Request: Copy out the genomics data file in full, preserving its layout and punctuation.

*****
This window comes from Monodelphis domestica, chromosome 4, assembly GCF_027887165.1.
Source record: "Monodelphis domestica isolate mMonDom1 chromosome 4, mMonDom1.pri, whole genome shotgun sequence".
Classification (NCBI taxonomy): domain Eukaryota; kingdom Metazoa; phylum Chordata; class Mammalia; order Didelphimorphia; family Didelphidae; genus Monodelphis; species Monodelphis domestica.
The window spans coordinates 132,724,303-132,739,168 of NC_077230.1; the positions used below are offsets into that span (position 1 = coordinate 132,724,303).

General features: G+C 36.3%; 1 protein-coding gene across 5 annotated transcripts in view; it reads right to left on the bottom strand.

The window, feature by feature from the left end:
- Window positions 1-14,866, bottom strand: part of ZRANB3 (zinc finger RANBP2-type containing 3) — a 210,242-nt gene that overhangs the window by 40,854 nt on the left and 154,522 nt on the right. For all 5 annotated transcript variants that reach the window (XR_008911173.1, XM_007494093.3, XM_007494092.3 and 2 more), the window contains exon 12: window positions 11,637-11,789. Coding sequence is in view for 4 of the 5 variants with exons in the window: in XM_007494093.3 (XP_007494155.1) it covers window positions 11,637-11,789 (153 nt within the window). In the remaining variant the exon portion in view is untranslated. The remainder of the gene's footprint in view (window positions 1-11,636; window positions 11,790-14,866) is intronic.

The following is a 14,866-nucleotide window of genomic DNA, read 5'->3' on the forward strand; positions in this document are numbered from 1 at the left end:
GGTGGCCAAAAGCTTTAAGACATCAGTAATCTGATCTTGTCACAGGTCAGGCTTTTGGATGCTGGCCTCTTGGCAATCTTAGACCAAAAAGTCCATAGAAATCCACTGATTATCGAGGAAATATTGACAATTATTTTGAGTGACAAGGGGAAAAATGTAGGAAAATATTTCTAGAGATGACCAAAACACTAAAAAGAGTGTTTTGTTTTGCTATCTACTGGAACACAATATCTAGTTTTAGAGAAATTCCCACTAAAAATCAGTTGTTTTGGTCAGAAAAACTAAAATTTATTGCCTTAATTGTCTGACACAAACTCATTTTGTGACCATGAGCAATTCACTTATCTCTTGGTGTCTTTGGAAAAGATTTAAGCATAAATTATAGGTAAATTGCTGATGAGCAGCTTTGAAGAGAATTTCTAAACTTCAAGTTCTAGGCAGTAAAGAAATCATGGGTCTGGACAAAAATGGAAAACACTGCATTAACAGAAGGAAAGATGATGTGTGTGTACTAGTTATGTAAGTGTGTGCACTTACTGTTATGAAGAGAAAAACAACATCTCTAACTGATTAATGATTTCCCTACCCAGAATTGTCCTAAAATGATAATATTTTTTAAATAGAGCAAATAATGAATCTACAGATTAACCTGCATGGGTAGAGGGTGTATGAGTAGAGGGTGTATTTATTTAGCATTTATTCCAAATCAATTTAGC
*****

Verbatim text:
This window comes from Monodelphis domestica, chromosome 4, assembly GCF_027887165.1.
Source record: "Monodelphis domestica isolate mMonDom1 chromosome 4, mMonDom1.pri, whole genome shotgun sequence".
Classification (NCBI taxonomy): domain Eukaryota; kingdom Metazoa; phylum Chordata; class Mammalia; order Didelphimorphia; family Didelphidae; genus Monodelphis; species Monodelphis domestica.
The window spans coordinates 132,724,303-132,739,168 of NC_077230.1; the positions used below are offsets into that span (position 1 = coordinate 132,724,303).

General features: G+C 36.3%; 1 protein-coding gene across 5 annotated transcripts in view; it reads right to left on the bottom strand.

The window, feature by feature from the left end:
- Window positions 1-14,866, bottom strand: part of ZRANB3 (zinc finger RANBP2-type containing 3) — a 210,242-nt gene that overhangs the window by 40,854 nt on the left and 154,522 nt on the right. For all 5 annotated transcript variants that reach the window (XR_008911173.1, XM_007494093.3, XM_007494092.3 and 2 more), the window contains exon 12: window positions 11,637-11,789. Coding sequence is in view for 4 of the 5 variants with exons in the window: in XM_007494093.3 (XP_007494155.1) it covers window positions 11,637-11,789 (153 nt within the window). In the remaining variant the exon portion in view is untranslated. The remainder of the gene's footprint in view (window positions 1-11,636; window positions 11,790-14,866) is intronic.

The following is a 14,866-nucleotide window of genomic DNA, read 5'->3' on the forward strand; positions in this document are numbered from 1 at the left end:
GGTGGCCAAAAGCTTTAAGACATCAGTAATCTGATCTTGTCACAGGTCAGGCTTTTGGATGCTGGCCTCTTGGCAATCTTAGACCAAAAAGTCCATAGAAATCCACTGATTATCGAGGAAATATTGACAATTATTTTGAGTGACAAGGGGAAAAATGTAGGAAAATATTTCTAGAGATGACCAAAACACTAAAAAGAGTGTTTTGTTTTGCTATCTACTGGAACACAATATCTAGTTTTAGAGAAATTCCCACTAAAAATCAGTTGTTTTGGTCAGAAAAACTAAAATTTATTGCCTTAATTGTCTGACACAAACTCATTTTGTGACCATGAGCAATTCACTTATCTCTTGGTGTCTTTGGAAAAGATTTAAGCATAAATTATAGGTAAATTGCTGATGAGCAGCTTTGAAGAGAATTTCTAAACTTCAAGTTCTAGGCAGTAAAGAAATCATGGGTCTGGACAAAAATGGAAAACACTGCATTAACAGAAGGAAAGATGATGTGTGTGTACTAGTTATGTAAGTGTGTGCACTTACTGTTATGAAGAGAAAAACAACATCTCTAACTGATTAATGATTTCCCTACCCAGAATTGTCCTAAAATGATAATATTTTTTAAATAGAGCAAATAATGAATCTACAGATTAACCTGCATGGGTAGAGGGTGTATGAGTAGAGGGTGTATTTATTTAGCATTTATTCCAAATCAATTTAGC